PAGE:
UBC Theses and Dissertations
What the whale was : orca cultural histories in British Columbia since 1964 Werner, Mark T.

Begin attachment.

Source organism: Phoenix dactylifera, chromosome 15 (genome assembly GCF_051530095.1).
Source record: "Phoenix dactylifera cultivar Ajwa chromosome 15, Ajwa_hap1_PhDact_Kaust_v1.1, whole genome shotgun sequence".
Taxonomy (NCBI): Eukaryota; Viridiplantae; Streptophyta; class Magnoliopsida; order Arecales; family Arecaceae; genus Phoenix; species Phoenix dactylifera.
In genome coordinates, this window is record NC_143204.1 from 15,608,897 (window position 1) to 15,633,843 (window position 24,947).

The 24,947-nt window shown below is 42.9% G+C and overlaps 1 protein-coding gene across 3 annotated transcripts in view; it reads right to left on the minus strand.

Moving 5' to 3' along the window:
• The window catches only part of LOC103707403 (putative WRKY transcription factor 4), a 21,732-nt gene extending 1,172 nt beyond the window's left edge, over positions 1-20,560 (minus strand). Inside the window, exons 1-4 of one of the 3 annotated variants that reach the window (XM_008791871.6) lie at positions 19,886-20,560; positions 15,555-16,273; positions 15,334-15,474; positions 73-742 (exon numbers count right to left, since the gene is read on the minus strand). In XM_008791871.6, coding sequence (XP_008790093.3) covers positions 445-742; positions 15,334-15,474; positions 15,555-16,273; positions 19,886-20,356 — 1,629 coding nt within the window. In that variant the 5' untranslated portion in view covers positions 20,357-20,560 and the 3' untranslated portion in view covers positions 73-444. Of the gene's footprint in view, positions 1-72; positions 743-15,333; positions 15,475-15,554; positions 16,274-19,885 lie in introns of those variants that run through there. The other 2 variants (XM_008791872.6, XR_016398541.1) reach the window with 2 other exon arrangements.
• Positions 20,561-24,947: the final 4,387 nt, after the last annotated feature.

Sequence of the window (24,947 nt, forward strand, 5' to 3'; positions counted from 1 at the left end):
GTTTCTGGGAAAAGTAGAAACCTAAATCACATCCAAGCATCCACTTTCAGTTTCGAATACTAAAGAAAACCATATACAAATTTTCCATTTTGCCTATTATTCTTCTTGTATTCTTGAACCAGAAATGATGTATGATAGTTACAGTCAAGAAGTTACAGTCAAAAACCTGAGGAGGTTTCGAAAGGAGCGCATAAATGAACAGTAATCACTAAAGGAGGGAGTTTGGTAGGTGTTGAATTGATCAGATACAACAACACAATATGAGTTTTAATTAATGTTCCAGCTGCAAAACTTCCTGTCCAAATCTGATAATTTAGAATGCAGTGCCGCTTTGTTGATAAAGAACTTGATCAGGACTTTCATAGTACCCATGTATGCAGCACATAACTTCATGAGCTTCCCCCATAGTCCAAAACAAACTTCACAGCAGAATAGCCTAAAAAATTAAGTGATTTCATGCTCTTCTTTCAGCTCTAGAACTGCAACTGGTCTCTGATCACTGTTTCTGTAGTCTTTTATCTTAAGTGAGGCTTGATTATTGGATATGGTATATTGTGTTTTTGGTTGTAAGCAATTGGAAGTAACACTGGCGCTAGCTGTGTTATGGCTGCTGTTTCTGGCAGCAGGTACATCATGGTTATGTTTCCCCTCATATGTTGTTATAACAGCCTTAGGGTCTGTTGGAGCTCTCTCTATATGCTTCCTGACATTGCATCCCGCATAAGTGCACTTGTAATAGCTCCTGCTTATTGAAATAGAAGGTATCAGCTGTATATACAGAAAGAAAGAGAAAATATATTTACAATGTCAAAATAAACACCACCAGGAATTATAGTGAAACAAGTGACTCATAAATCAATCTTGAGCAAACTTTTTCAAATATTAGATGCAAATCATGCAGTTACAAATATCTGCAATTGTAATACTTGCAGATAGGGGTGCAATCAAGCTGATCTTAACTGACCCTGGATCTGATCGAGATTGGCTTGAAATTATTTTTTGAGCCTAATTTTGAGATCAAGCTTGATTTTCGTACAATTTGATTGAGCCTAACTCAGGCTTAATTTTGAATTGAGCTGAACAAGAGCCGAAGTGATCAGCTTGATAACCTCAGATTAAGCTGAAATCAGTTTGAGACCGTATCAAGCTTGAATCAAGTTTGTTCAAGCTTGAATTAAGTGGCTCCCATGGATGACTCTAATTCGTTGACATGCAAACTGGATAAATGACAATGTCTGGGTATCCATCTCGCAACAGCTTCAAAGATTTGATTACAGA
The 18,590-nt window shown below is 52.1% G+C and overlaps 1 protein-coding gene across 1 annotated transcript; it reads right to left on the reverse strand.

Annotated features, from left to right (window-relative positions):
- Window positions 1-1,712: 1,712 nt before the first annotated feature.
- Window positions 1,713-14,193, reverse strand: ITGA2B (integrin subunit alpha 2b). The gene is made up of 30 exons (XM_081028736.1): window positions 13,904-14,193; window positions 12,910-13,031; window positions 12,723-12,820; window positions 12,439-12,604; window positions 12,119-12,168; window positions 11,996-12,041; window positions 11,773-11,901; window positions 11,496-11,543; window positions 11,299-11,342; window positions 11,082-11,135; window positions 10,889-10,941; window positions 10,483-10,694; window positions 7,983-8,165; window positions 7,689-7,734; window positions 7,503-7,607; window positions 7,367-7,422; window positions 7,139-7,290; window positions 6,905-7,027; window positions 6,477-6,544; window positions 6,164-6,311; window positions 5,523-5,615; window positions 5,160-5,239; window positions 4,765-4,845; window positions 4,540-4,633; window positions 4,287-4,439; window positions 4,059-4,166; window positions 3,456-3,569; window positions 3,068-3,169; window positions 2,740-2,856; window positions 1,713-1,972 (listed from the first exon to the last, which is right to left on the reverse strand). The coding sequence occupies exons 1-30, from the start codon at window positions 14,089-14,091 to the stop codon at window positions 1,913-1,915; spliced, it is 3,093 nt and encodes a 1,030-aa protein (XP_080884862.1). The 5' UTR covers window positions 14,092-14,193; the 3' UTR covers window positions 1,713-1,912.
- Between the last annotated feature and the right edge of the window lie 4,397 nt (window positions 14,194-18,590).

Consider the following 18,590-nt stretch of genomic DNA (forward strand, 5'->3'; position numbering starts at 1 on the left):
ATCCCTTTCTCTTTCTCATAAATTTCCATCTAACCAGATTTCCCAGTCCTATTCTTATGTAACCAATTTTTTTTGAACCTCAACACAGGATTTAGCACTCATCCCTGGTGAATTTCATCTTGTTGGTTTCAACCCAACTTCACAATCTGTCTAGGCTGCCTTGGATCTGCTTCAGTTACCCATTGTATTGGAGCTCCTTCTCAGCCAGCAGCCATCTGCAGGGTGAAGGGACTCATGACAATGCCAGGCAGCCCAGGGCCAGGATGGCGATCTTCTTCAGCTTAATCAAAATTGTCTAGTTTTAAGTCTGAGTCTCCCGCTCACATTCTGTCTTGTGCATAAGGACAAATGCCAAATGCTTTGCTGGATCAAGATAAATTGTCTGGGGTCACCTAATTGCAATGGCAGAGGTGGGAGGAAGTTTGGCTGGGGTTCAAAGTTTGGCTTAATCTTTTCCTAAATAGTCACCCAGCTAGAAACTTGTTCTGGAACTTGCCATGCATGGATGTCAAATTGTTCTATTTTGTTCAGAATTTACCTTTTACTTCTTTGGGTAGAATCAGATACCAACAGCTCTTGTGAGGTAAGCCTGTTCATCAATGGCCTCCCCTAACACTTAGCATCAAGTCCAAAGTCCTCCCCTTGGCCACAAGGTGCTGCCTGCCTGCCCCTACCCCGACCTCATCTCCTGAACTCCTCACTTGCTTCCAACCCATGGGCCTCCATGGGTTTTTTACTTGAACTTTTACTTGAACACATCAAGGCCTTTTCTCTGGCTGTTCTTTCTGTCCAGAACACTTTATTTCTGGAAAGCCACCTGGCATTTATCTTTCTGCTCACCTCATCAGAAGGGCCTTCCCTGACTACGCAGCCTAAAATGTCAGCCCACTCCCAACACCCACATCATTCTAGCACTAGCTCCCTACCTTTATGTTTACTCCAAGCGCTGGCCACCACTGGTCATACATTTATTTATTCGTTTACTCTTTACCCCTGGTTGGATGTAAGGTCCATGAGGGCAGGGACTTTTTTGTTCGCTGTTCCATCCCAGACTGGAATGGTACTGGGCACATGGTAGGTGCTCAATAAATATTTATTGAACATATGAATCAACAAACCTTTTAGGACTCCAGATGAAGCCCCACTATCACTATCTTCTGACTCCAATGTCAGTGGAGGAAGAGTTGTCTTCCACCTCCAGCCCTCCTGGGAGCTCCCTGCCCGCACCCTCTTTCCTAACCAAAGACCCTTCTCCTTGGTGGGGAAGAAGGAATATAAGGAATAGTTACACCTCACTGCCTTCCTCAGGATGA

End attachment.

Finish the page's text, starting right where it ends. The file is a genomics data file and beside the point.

My thesis argues that indigenous historical narratives demonstrate an understanding of the killer whale subjectivity that settler society is only beginning to comprehend. Set in the late 20th century, a period when human relationships with killer whales were undergoing a fast-paced reconfiguration, my research explores the spaces of orca-human encounter in regards to three killer whales: Moby Doll, the world’s first orca held in captivity; Skana, the first orca showcased at the Vancouver Aquarium; and Luna, the orphaned orca of Nootka Sound. Each example speaks to the common process by which humans project culturally-specific narratives and beliefs onto the lives of the whales. In the case of Moby Doll, I argue that the dominant discourse regarding the whale conformed to a strict gender script that functioned to silence other narratives and realities of Moby’s captivity. In my following chapter, I look at how the close relationship between Paul Spong and Skana inspired the scientist to abandon his most fundamental assumptions about orcas in favor of new affordances for orca subjectivity. Furthermore, I argue that the scientific research of John Lilly, a scientist who had a similar conversion experience with dolphins, inspired whole new literatures and imaginations of intelligent dolphins in New Age culture. Finally, I return to the recent story of the orphaned whale Luna to explore how these changing understandings of killer whales accompany an emergent recognition of the validity of indigenous ways of relating to both animals and the past. I argue that the conflict that arose between the Department of Fisheries and the Nuu-chah-nulth First Nation over the relocation of Luna is an instance of the informal negotiation of differing conceptions between settler and indigenous society over what is natural, what is right, what is history and what is the killer whale.
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